The state did not count the score of one special-education student who had the test read to her, which put the percent of students tested in that subgroup below the required 95 percent.
Anders suspects parents will see the label and feel the school isn't good enough for their kids.
"We tested 100 percent of our kids. We made sure of that," she said. "We're all frustrated about the perception that we're failing our students."
A peek into Elizabeth Cantroppa's classroom proves otherwise. In here, 10 special-education students ranging in age from 5 to 7 have 10 different disabilities, from Down Syndrome to poor memory retention. Success, Cantroppa claims, can't be judged by a test.
"It's like running a race with someone who has no disabilities, but my kid has a broken leg," she said. "The accommodations are like a crutch, but they still have to run the race."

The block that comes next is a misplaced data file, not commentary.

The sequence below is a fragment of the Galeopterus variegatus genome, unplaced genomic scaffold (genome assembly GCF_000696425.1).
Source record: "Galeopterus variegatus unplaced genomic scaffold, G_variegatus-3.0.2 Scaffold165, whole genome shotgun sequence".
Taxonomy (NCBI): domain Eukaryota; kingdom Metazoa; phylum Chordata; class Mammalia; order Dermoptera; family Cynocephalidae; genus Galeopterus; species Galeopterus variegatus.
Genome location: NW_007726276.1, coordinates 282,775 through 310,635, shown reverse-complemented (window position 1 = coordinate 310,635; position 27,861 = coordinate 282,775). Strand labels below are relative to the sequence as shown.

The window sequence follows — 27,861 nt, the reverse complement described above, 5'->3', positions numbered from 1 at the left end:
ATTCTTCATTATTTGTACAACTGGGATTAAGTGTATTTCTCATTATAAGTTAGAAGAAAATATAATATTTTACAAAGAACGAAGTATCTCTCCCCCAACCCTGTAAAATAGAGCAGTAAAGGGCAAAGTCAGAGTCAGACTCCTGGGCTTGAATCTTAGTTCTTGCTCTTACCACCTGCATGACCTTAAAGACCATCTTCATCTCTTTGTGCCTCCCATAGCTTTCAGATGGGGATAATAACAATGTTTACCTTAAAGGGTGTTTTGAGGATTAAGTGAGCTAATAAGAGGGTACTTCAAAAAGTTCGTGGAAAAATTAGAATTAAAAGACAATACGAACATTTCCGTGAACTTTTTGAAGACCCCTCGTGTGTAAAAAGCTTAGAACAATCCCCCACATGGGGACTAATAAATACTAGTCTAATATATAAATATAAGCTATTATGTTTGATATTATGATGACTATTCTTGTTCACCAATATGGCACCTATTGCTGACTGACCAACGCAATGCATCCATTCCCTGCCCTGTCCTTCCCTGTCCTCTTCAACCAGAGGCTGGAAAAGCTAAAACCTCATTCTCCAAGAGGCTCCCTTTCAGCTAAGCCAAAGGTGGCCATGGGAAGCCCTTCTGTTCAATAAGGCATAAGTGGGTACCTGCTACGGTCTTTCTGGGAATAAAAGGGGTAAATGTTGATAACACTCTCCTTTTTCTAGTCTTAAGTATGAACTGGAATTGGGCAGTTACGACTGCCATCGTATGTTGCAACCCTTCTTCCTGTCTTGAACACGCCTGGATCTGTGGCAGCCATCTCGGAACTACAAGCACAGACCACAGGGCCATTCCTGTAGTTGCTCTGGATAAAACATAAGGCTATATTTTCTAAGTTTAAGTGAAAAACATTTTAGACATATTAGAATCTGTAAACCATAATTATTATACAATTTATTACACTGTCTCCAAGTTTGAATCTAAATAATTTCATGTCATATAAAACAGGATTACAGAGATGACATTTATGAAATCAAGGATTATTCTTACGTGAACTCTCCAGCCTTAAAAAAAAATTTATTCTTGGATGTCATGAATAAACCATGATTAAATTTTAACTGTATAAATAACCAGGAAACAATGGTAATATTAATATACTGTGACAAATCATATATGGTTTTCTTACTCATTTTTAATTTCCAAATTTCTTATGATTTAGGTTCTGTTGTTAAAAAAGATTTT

She points to a couple of students whose age puts them in second grade, though their mental ability is a few years behind.
"You can't expect them to be able to sit down like the other second-graders and take a test," Cantroppa said. "They're not even able to write a whole word without us helping them."
More important than a test to special-education teachers is helping their students learn social skills and feel comfortable being labeled as a student with disabilities, which can affect them their entire school career.
"It sometimes has a negative connotation," Galindo said of being known as a special-education student. "Some of the other guys here think we're dumb. But I'm not dumb."
District administrators are working to hold meetings with state officials to iron out the details regarding the future of special-education assessment.
Martín doesn't think conversation will help, though.
"It's an inevitable friction created by the law," he said. "And it's going to get worse as the standards each year keep getting higher as we move forward to the magical 2014 deadline. It's going to get harder and harder to meet standards."
On StarNet: Find out how local schools did on the AIMS test at azstarnet.com/ education
● Contact reporter Jeff Commings at 573-4191 or at firstname.lastname@example.org.